The New Deal, though rather slowly, appeared to be working. As Robert Murphy writes, “Although still abysmal, the unemployment numbers finally began receding almost the moment Roosevelt took office. Other indicators of economic health, such as Gross National Product, also reversed their staggering decline.” (Murphy 12).
It seemed, availability of public funds freed many people from starvation and despair. In one of the accounts of the Senate Committee on Manufacturers (1932), the Committee’s member exemplifies horrors of the Great Depression through recalling a woman who “borrowed 50 cents from a friend and bought stale bread for 3 and a half cents per loaf, and that is all they had for eleven days except for one or two meals”. His other examples include people picking up food that accidentally fell from the goods train, people starving for two days and finally feeding themselves with dandelions (Senate Committee on Manufacturers). The photo taken during the time of Great Depression illustrates how undernourished and emaciated people were in their efforts to earn at least a dollar or two (See Picture 1).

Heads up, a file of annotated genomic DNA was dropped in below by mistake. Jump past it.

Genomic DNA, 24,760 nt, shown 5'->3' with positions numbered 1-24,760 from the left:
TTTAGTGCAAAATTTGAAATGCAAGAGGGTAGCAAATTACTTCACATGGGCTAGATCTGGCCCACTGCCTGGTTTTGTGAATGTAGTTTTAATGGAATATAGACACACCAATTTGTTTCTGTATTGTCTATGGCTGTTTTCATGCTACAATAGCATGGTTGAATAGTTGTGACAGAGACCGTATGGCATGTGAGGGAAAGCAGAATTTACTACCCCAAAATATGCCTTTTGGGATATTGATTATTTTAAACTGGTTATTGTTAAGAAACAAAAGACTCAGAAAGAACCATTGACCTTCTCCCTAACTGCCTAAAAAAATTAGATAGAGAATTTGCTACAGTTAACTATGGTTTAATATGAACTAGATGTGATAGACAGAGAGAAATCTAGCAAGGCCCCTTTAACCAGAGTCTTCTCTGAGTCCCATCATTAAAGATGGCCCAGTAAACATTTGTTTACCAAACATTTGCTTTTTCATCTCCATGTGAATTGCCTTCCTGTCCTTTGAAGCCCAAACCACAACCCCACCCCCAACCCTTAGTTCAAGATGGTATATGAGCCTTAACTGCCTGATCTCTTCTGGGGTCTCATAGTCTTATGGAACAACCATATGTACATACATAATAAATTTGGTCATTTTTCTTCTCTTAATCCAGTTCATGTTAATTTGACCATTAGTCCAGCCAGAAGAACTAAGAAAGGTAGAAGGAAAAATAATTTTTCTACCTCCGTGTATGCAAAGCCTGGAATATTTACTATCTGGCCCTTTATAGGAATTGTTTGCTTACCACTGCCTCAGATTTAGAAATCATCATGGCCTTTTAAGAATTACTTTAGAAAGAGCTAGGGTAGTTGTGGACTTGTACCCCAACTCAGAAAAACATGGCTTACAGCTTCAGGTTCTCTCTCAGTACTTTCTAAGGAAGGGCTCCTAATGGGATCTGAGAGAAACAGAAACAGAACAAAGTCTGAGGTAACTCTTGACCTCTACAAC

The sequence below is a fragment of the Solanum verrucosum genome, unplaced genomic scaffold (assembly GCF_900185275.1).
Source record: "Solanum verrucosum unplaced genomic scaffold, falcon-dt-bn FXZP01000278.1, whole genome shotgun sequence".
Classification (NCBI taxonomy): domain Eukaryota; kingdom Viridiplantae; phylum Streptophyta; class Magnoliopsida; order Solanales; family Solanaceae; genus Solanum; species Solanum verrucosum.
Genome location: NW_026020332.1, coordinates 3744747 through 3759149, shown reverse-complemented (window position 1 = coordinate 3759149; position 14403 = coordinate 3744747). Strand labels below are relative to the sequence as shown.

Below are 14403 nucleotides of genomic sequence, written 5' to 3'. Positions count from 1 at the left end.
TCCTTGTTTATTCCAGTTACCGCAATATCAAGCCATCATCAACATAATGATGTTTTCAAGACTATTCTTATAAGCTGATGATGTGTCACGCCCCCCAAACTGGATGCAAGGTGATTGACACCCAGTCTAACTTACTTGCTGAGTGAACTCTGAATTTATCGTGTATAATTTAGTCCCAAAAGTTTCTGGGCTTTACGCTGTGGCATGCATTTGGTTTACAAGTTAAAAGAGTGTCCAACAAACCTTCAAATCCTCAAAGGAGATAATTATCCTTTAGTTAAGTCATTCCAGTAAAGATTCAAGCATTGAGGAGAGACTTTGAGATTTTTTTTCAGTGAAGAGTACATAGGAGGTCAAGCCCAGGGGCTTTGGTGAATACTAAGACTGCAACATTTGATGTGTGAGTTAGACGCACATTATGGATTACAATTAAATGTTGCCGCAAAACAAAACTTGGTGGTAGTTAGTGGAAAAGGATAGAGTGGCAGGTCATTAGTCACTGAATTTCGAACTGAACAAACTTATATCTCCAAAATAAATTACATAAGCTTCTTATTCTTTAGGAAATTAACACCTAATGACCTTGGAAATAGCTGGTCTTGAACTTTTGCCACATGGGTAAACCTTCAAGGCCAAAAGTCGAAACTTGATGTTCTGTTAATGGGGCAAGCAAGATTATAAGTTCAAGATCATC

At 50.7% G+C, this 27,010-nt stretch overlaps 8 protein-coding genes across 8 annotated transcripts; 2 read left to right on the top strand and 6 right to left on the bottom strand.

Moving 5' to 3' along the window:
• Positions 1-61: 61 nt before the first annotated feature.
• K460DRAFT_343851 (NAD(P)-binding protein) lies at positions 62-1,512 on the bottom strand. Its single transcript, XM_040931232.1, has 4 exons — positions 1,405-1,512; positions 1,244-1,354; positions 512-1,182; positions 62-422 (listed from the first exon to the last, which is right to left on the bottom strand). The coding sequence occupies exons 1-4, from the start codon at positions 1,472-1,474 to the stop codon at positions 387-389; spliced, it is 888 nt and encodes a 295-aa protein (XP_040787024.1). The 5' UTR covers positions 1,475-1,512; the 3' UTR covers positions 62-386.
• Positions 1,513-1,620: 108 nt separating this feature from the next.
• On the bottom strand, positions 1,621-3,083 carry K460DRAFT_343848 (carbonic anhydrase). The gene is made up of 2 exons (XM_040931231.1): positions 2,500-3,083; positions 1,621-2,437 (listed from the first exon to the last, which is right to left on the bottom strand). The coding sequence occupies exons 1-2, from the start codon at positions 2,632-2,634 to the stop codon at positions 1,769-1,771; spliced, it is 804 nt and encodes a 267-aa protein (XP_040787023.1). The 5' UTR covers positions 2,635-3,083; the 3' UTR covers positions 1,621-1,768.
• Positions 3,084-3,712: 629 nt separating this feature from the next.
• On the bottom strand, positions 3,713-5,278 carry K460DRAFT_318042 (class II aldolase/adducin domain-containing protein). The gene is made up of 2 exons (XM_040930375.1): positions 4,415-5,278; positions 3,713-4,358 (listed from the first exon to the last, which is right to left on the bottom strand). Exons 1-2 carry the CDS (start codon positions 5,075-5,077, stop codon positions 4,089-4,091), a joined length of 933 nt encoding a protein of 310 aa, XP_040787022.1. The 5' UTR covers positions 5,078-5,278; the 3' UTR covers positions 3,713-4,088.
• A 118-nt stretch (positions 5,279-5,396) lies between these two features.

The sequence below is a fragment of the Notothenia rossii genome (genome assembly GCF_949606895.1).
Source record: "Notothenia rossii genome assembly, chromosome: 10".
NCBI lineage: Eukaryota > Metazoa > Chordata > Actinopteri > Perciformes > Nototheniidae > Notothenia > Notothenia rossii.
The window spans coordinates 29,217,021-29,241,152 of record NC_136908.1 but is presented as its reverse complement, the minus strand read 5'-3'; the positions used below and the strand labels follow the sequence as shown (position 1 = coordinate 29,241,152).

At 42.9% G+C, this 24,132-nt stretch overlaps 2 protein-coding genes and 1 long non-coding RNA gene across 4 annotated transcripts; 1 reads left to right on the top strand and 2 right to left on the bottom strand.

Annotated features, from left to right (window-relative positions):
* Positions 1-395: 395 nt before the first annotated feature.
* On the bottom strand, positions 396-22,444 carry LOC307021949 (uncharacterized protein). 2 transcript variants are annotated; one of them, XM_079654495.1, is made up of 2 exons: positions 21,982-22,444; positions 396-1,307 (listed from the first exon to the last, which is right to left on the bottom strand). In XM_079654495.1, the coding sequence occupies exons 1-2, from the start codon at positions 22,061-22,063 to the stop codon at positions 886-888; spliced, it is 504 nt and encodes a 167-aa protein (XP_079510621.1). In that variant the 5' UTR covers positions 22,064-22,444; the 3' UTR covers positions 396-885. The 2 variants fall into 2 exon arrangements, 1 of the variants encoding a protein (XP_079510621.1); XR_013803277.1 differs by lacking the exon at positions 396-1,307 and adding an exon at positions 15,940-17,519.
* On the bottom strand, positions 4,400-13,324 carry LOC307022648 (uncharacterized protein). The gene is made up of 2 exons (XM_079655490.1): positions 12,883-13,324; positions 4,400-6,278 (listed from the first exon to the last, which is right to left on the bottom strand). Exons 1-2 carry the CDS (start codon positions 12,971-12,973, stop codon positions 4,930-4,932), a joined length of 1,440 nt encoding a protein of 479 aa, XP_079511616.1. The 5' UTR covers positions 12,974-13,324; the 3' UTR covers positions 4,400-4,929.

But as soon as 1938 a new disaster struck. As there appeared to be a 3 per cent collapse within the economic output, the unemployment rate also soared to the yearly figure of 19 per cent. This came to be known as “depression within the Depression” (Murphy 13). Roosevelt’s New Deal turned out to be incapable of producing the expected full recovery.
This view has been supported by professors Cole and Ohanian, the authors of “How Government Prolonged the Depression”. In particular, Cole and Ohanian believe that the expected vigorous recovery never started within the New Deal due to few excessively restrictive policies which violated the focal economic principles. Among them there were establishing wages that were recognized too high for many sectors, as well as competition suppression (Cole & Ohanian, “How Government Prolonged the Depression”).
Picture 1. A man who is selling apples in the period of Great Depression.